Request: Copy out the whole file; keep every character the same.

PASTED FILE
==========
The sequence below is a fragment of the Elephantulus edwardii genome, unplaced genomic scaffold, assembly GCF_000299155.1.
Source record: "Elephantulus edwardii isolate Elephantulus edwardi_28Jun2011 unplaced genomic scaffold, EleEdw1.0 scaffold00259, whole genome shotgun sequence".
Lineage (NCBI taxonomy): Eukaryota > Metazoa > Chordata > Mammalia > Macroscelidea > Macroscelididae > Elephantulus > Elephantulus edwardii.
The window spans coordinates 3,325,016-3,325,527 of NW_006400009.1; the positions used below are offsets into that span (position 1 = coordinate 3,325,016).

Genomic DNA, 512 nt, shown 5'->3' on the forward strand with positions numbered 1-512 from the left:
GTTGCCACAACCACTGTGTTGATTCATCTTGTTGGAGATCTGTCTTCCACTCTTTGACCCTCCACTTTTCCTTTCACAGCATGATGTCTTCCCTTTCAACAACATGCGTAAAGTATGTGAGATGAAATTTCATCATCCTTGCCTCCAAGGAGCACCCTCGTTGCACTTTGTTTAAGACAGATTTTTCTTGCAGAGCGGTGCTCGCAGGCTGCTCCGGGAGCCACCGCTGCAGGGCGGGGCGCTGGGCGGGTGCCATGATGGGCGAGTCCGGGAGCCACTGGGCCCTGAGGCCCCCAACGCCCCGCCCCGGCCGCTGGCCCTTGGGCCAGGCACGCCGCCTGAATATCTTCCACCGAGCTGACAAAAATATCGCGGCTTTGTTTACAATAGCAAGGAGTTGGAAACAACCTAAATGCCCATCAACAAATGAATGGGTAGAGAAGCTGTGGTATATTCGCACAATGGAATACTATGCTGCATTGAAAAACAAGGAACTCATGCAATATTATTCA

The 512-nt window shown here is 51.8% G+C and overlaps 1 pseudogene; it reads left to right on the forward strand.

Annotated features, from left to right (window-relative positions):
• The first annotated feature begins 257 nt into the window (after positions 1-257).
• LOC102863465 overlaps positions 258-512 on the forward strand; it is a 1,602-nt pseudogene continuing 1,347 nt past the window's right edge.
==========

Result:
The sequence below is a fragment of the Elephantulus edwardii genome, unplaced genomic scaffold, assembly GCF_000299155.1.
Source record: "Elephantulus edwardii isolate Elephantulus edwardi_28Jun2011 unplaced genomic scaffold, EleEdw1.0 scaffold00259, whole genome shotgun sequence".
Lineage (NCBI taxonomy): Eukaryota > Metazoa > Chordata > Mammalia > Macroscelidea > Macroscelididae > Elephantulus > Elephantulus edwardii.
The window spans coordinates 3,325,016-3,325,527 of NW_006400009.1; the positions used below are offsets into that span (position 1 = coordinate 3,325,016).

Genomic DNA, 512 nt, shown 5'->3' on the forward strand with positions numbered 1-512 from the left:
GTTGCCACAACCACTGTGTTGATTCATCTTGTTGGAGATCTGTCTTCCACTCTTTGACCCTCCACTTTTCCTTTCACAGCATGATGTCTTCCCTTTCAACAACATGCGTAAAGTATGTGAGATGAAATTTCATCATCCTTGCCTCCAAGGAGCACCCTCGTTGCACTTTGTTTAAGACAGATTTTTCTTGCAGAGCGGTGCTCGCAGGCTGCTCCGGGAGCCACCGCTGCAGGGCGGGGCGCTGGGCGGGTGCCATGATGGGCGAGTCCGGGAGCCACTGGGCCCTGAGGCCCCCAACGCCCCGCCCCGGCCGCTGGCCCTTGGGCCAGGCACGCCGCCTGAATATCTTCCACCGAGCTGACAAAAATATCGCGGCTTTGTTTACAATAGCAAGGAGTTGGAAACAACCTAAATGCCCATCAACAAATGAATGGGTAGAGAAGCTGTGGTATATTCGCACAATGGAATACTATGCTGCATTGAAAAACAAGGAACTCATGCAATATTATTCA

The 512-nt window shown here is 51.8% G+C and overlaps 1 pseudogene; it reads left to right on the forward strand.

Annotated features, from left to right (window-relative positions):
• The first annotated feature begins 257 nt into the window (after positions 1-257).
• LOC102863465 overlaps positions 258-512 on the forward strand; it is a 1,602-nt pseudogene continuing 1,347 nt past the window's right edge.